Vietnam adopts leader confidence polls

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Vietnam's top leaders, including its prime minister and president, will face confidence polls by legislators next year that could trigger their dismissal as part of a new regulation passed one month after the head of the Communist Party apologized for officials' mistakes.

The 499 members of the National Assembly approved a framework allowing delegates to express "high confidence," "confidence" or "low confidence" in the officials they appoint, according to a posting on the government's website. Consecutive annual "low confidence" ratings from more than half the legislature will trigger a no-confidence vote, according to the posting.

A low confidence vote from two-thirds of delegates or more will bring an instant no-confidence vote. If a majority of legislators express no confidence in the leader during the voting, then the authorities responsible for that leader's appointment can dismiss him, according to the new regulation.

The National Assembly's month-long gathering comes at a time of increased political uncertainty in Vietnam. General Secretary Nguyen Phu Trong cited an unidentified senior leader when he apologized for "big mistakes" made by the Politburo and Party secretariat in a televised address on Oct. 15 at the conclusion of the party's sixth plenum.

"The National Assembly is performing its role at a time when there is great concern all across the country, along with the political elite, about the prime minister's handling of the economy and its defects," Carl Thayer, professor of politics at the Australian Defense Force Academy in Canberra, said by telephone ahead of the assembly's gathering. "The introduction of the confidence vote would be a step toward empowering the National Assembly. It's a step toward regaining the public trust."

Votes next year

The first confidence votes will be held next year after 95 percent of the legislature approved the framework, according to the government's website. The annual appraisals will be based on the results of officials' work, and their "morality and lifestyle." The confidence votes will "make National Assembly members more responsible and ensure the stability and efficiency of the government's operations," the government said.

Dung faced calls for a confidence vote in the National Assembly at the end of 2010 over his handling of Vietnam Shipbuilding Industry Group, or Vinashin, the state-run firm that he championed and that almost collapsed under $4 billion of debt that year. The vote was never held and Dung accepted responsibility for the company's "shortcomings" in a televised broadcast. The National Assembly is the highest ranking organization of the state.

"˜Culture of resignation'

National Assembly delegates asked the Prime Minister to introduce a "culture of resignation" and provide specific measures to restructure the economy in a session broadcast live on state television Nov. 14. Dung said he would never "say no to any tasks assigned to me by the party," referring to his appointment by the country's communist leadership. He acknowledged failings in management of state-owned companies during an address to the National Assembly the same day.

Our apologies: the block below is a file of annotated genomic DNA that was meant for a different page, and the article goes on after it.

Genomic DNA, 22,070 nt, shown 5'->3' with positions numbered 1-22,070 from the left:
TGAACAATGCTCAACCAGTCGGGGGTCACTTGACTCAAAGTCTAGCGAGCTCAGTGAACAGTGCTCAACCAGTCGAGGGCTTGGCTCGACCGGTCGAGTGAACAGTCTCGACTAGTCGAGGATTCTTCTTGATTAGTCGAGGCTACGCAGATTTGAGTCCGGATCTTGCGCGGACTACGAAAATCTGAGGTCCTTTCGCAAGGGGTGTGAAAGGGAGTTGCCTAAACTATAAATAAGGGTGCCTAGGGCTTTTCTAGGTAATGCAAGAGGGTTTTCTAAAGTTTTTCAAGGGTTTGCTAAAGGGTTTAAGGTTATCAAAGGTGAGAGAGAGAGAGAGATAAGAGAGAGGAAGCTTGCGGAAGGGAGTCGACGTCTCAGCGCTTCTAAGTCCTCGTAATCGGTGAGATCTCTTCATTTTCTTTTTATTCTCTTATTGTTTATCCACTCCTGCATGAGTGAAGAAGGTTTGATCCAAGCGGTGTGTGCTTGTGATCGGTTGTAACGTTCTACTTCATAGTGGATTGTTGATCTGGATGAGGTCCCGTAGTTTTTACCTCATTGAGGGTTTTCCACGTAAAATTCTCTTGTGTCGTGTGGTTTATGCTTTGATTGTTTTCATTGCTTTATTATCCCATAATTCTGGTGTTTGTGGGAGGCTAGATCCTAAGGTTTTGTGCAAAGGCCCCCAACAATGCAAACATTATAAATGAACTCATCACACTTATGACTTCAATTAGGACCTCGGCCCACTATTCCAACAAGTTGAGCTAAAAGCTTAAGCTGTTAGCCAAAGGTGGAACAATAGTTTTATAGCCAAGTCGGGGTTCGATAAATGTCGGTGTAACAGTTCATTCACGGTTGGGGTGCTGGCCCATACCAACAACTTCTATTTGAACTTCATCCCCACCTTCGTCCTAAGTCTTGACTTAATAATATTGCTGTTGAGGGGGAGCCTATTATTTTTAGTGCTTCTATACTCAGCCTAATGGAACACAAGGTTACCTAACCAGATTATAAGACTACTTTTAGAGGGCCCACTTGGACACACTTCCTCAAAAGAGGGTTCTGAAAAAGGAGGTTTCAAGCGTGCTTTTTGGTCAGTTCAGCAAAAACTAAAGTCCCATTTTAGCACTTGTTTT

"I think there has been a lot of movement to make the National Assembly more open, more interesting and more competitive, but all of this serves a role for the current leaders," said Eddy Malesky, associate professor of political economy at Duke University. "These institutional changes are real and important, but they always emerge because of elite disagreement. After their creation, they have real meaning and you will see political actors use them. But there is always a real underlying power relationship that generates these types of advances."

Slowing growth

Vietnam is on course for its slowest annual economic expansion since 1999 as efforts to rein in soaring inflation trimmed credit growth and spurred business closures. The government is targeting economic growth of 5.2 percent in 2012, which would extend the longest streak of sub-7 percent growth since the doi moi, or renovation, reforms opened the country's economy in 1986. The country's fragile banking system will act as drag on the economy and stop growth from accelerating to 6.5 percent or 7 percent, according to JPMorgan Chase & Co. economist Matt Hildebrandt.

Pledged foreign direct investment to Vietnam fell 25 percent in the first 10 months of 2012, according to the government. FDI inflows rose more than 31 percent in Malaysia and Indonesia in 2011 and an estimated 89 percent in neighboring Myanmar, compared with a 7 percent drop in Vietnam, according to the United Nations Conference on Trade and Development.

The National Assembly is the only body in Vietnam with constitutional and legislative powers, according to Bristol University professor Martin Gainsborough in his 2010 book, "Vietnam: Rethinking the State." Members of the National Assembly are appointed through national elections held every five years.

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